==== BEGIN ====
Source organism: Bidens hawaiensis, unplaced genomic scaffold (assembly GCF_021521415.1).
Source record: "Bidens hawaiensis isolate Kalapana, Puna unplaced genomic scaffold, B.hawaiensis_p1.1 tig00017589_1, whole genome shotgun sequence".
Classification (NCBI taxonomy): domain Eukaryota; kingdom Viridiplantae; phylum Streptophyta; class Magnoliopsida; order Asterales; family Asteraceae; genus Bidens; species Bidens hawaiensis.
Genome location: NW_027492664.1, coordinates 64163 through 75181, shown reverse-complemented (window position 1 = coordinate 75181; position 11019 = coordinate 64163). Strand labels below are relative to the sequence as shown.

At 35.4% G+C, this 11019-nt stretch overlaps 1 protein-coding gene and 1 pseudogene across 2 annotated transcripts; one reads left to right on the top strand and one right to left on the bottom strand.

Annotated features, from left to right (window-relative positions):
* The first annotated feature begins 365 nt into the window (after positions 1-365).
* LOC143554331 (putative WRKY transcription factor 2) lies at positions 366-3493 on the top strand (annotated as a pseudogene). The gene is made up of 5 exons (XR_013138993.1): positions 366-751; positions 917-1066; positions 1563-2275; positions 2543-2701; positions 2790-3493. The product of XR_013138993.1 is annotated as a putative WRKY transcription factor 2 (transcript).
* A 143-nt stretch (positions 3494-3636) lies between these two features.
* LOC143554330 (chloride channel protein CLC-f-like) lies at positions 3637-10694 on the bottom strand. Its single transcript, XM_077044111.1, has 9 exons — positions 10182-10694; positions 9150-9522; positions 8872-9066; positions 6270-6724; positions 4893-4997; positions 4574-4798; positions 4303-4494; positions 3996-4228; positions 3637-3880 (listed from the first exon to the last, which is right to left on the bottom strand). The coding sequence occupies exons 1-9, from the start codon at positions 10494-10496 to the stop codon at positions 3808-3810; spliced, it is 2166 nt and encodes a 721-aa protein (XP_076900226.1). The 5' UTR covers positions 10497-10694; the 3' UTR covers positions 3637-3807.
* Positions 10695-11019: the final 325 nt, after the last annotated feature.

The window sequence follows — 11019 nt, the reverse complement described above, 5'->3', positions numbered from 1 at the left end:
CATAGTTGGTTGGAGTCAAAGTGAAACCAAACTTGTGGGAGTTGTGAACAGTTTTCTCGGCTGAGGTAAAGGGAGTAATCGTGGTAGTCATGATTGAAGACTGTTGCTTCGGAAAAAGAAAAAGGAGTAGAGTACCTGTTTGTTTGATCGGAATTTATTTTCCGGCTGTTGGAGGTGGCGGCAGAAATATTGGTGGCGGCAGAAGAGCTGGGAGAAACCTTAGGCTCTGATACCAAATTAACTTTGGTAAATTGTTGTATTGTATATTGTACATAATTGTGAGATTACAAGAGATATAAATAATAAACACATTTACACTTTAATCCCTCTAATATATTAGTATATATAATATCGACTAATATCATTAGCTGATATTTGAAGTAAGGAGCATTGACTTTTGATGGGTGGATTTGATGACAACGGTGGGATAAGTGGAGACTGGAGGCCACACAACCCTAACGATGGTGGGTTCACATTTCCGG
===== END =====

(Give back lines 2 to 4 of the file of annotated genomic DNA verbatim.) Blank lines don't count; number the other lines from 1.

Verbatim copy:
Source record: "Bidens hawaiensis isolate Kalapana, Puna unplaced genomic scaffold, B.hawaiensis_p1.1 tig00017589_1, whole genome shotgun sequence".
Classification (NCBI taxonomy): domain Eukaryota; kingdom Viridiplantae; phylum Streptophyta; class Magnoliopsida; order Asterales; family Asteraceae; genus Bidens; species Bidens hawaiensis.
Genome location: NW_027492664.1, coordinates 64163 through 75181, shown reverse-complemented (window position 1 = coordinate 75181; position 11019 = coordinate 64163). Strand labels below are relative to the sequence as shown.